Taken just before New Years on a very foggy drive to Woodland. I wasn't that wild about this photo when I took it, but this week I find it more interesting. It's a good photo for today too, because we drove though fog just this thick all the way north to the Oregon border yesterday morning. That's four hours of fog, with just a small break near Mt. Shasta. I didn't know a blanket of fog could be that big!
Just one of the interesting things you can see driving down the highway here in California. This photo was taken on our trip back from Arizona last week. We passed this truck twice on the highway and couldn't figure out what it was carrying. Then a little further down the road we stopped at a Rest Stop and ran into the truck again. This time I was able to get a good look. The truck driver told me these are the purple onions you see in restaurant salads. Half the truck had giant yellow onions that looked like oranges or maybe grapefruits. Anyway, it's a fitting photo for today, because I'll be on the road again for the rest of the week. I've uploaded some old photos for posting this week, so hopefully I will still be able to post daily.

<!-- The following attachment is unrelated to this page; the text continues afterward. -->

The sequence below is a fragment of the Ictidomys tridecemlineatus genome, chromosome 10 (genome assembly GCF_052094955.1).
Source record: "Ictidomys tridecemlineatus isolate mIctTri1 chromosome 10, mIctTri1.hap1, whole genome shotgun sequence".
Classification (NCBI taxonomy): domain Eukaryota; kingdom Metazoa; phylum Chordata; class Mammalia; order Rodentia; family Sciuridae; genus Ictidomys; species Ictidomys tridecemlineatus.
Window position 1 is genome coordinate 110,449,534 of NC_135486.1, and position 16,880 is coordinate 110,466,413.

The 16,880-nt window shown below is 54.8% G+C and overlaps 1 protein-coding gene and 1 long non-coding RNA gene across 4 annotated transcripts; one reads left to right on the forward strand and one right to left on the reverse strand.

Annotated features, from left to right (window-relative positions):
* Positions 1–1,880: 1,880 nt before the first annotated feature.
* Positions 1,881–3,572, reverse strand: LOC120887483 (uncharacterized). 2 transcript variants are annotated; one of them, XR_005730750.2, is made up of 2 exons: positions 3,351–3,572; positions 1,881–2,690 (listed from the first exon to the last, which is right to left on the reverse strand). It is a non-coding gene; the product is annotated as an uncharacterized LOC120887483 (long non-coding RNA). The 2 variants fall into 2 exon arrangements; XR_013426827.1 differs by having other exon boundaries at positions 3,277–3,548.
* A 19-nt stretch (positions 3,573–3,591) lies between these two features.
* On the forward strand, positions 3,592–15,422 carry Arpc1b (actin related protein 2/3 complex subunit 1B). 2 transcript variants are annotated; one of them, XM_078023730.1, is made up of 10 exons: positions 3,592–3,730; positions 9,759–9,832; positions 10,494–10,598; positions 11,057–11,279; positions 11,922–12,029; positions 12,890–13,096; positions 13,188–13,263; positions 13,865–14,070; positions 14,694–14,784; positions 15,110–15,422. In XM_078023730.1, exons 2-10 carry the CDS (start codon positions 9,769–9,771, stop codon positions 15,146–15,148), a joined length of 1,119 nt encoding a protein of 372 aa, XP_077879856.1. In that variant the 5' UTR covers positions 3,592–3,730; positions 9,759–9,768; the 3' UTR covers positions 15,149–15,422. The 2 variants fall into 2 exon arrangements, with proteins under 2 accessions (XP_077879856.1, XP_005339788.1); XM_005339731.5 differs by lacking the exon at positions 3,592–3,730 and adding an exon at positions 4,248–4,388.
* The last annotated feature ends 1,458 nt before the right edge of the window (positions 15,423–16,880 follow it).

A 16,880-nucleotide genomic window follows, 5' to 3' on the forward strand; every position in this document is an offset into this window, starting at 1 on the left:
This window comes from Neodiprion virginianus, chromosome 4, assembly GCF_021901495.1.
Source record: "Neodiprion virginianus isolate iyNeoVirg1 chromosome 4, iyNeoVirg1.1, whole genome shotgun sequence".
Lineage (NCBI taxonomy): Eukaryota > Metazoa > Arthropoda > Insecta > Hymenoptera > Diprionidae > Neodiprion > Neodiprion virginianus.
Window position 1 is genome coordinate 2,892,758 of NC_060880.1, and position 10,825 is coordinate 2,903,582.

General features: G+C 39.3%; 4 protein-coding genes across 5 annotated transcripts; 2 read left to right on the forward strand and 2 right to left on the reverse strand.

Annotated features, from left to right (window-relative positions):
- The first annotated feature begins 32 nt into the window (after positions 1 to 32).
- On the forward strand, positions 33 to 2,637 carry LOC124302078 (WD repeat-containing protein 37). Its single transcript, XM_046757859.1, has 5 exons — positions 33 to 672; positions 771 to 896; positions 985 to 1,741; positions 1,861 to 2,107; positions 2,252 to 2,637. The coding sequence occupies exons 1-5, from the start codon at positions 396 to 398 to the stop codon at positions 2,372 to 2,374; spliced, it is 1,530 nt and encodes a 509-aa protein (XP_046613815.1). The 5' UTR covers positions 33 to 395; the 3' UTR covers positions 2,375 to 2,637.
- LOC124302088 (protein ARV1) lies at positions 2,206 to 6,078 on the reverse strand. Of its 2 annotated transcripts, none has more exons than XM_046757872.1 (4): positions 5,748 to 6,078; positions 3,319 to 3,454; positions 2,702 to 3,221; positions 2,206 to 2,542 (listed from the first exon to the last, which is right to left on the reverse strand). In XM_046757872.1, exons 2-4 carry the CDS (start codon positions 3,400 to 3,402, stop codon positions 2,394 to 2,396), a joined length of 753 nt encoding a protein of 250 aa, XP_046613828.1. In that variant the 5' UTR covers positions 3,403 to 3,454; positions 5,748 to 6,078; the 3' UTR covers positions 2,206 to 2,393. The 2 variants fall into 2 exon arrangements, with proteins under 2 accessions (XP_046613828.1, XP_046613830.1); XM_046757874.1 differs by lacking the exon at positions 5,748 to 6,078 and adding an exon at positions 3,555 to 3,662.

I really wanted to post this photo version of Creosote too. It was taken late in the day, and backlit, so the seed puffs were glowing. I think it's a lot harder to see the full plant, but I thought the overall monochromatic effect was sort of cool. It reminds me of Japanese rice paper, or origami paper. Or maybe a 1930s style quilting fabric.
We saw several cactus skeletons on our hike. I was fascinated by their intricate patterns. I liked the animated expression on this Staghorn Chollo skeleton. It looked like he has some words of wisdom that his still-living companion is craning to hear.